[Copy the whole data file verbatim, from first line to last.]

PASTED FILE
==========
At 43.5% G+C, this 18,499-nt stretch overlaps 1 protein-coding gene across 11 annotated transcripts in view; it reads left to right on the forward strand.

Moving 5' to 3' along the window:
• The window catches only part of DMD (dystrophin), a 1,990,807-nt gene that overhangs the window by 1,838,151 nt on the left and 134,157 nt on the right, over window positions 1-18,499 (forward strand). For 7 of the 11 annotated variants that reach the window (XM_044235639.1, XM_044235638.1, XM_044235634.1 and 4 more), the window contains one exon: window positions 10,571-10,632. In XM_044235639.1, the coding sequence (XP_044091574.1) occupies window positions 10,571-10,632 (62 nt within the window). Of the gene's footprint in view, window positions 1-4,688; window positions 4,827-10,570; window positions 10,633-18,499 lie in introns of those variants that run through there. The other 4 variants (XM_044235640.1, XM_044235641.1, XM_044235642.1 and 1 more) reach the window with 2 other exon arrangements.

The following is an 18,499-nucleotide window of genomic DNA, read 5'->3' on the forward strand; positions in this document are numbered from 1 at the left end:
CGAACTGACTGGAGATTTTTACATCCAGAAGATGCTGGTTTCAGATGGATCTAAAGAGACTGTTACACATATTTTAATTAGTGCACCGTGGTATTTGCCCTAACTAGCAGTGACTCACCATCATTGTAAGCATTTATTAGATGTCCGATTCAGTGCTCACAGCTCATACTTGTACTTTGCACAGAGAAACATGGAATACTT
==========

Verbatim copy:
At 43.5% G+C, this 18,499-nt stretch overlaps 1 protein-coding gene across 11 annotated transcripts in view; it reads left to right on the forward strand.

Moving 5' to 3' along the window:
• The window catches only part of DMD (dystrophin), a 1,990,807-nt gene that overhangs the window by 1,838,151 nt on the left and 134,157 nt on the right, over window positions 1-18,499 (forward strand). For 7 of the 11 annotated variants that reach the window (XM_044235639.1, XM_044235638.1, XM_044235634.1 and 4 more), the window contains one exon: window positions 10,571-10,632. In XM_044235639.1, the coding sequence (XP_044091574.1) occupies window positions 10,571-10,632 (62 nt within the window). Of the gene's footprint in view, window positions 1-4,688; window positions 4,827-10,570; window positions 10,633-18,499 lie in introns of those variants that run through there. The other 4 variants (XM_044235640.1, XM_044235641.1, XM_044235642.1 and 1 more) reach the window with 2 other exon arrangements.

The following is an 18,499-nucleotide window of genomic DNA, read 5'->3' on the forward strand; positions in this document are numbered from 1 at the left end:
CGAACTGACTGGAGATTTTTACATCCAGAAGATGCTGGTTTCAGATGGATCTAAAGAGACTGTTACACATATTTTAATTAGTGCACCGTGGTATTTGCCCTAACTAGCAGTGACTCACCATCATTGTAAGCATTTATTAGATGTCCGATTCAGTGCTCACAGCTCATACTTGTACTTTGCACAGAGAAACATGGAATACTT